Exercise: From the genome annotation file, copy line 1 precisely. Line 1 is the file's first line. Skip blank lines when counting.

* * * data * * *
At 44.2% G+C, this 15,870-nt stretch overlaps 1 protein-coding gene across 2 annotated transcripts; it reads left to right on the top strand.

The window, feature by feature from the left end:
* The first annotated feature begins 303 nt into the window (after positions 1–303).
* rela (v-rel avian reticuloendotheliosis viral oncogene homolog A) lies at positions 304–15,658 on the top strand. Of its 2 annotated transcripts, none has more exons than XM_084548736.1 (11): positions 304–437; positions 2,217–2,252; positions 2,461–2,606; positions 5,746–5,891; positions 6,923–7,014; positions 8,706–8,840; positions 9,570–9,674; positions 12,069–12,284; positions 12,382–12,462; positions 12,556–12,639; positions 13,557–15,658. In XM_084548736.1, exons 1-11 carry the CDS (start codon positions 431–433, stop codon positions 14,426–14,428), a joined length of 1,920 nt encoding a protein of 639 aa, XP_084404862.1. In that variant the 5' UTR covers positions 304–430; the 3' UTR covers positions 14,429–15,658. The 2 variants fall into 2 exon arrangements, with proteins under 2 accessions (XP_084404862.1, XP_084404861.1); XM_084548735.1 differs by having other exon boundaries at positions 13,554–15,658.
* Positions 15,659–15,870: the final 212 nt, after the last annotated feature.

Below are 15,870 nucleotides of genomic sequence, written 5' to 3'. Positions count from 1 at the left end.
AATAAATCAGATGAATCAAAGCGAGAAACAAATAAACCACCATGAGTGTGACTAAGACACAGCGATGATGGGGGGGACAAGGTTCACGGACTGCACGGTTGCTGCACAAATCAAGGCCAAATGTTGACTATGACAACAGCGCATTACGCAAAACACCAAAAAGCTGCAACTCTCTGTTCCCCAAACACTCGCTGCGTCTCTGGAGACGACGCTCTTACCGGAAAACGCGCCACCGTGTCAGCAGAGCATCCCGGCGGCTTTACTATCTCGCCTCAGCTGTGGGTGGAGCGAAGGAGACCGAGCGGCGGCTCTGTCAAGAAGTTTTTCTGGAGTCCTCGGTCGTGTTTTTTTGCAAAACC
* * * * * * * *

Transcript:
At 44.2% G+C, this 15,870-nt stretch overlaps 1 protein-coding gene across 2 annotated transcripts; it reads left to right on the top strand.